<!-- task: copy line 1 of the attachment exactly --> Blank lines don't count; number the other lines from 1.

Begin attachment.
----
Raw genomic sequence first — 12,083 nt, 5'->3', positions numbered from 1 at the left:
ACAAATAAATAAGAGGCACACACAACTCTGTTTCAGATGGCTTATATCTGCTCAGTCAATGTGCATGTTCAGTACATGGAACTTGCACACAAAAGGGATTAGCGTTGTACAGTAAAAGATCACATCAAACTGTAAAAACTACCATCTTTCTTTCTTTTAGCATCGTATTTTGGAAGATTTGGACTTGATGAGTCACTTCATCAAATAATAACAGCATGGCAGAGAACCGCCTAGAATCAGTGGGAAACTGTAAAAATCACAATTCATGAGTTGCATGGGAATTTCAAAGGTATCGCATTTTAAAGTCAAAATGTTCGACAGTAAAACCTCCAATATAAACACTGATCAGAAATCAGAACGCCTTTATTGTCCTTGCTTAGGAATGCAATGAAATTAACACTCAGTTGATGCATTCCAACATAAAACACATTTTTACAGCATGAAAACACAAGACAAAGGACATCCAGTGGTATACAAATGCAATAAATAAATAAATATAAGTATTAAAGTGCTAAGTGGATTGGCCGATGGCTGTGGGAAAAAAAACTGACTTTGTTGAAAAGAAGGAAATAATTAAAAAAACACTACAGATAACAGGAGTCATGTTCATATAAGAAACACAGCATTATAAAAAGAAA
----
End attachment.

Raw genomic sequence first — 12,083 nt, 5'->3', positions numbered from 1 at the left: